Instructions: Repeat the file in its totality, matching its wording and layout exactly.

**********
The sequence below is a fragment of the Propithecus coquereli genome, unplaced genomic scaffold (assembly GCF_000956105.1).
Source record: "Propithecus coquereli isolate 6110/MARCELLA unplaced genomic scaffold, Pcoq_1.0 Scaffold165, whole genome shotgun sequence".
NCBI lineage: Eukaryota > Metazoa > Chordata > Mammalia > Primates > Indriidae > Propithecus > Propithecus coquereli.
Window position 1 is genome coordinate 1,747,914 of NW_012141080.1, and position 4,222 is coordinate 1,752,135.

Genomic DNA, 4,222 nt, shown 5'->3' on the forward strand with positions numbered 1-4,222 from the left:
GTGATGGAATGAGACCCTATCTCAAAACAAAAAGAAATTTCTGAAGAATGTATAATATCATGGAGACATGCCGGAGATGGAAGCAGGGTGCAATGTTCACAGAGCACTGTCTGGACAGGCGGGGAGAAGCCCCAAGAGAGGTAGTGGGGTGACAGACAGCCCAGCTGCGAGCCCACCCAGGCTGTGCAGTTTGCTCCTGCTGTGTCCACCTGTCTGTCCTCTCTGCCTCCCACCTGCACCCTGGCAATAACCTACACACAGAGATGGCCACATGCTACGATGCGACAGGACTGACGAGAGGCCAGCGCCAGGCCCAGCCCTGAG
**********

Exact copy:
The sequence below is a fragment of the Propithecus coquereli genome, unplaced genomic scaffold (assembly GCF_000956105.1).
Source record: "Propithecus coquereli isolate 6110/MARCELLA unplaced genomic scaffold, Pcoq_1.0 Scaffold165, whole genome shotgun sequence".
NCBI lineage: Eukaryota > Metazoa > Chordata > Mammalia > Primates > Indriidae > Propithecus > Propithecus coquereli.
Window position 1 is genome coordinate 1,747,914 of NW_012141080.1, and position 4,222 is coordinate 1,752,135.

Genomic DNA, 4,222 nt, shown 5'->3' on the forward strand with positions numbered 1-4,222 from the left:
GTGATGGAATGAGACCCTATCTCAAAACAAAAAGAAATTTCTGAAGAATGTATAATATCATGGAGACATGCCGGAGATGGAAGCAGGGTGCAATGTTCACAGAGCACTGTCTGGACAGGCGGGGAGAAGCCCCAAGAGAGGTAGTGGGGTGACAGACAGCCCAGCTGCGAGCCCACCCAGGCTGTGCAGTTTGCTCCTGCTGTGTCCACCTGTCTGTCCTCTCTGCCTCCCACCTGCACCCTGGCAATAACCTACACACAGAGATGGCCACATGCTACGATGCGACAGGACTGACGAGAGGCCAGCGCCAGGCCCAGCCCTGAG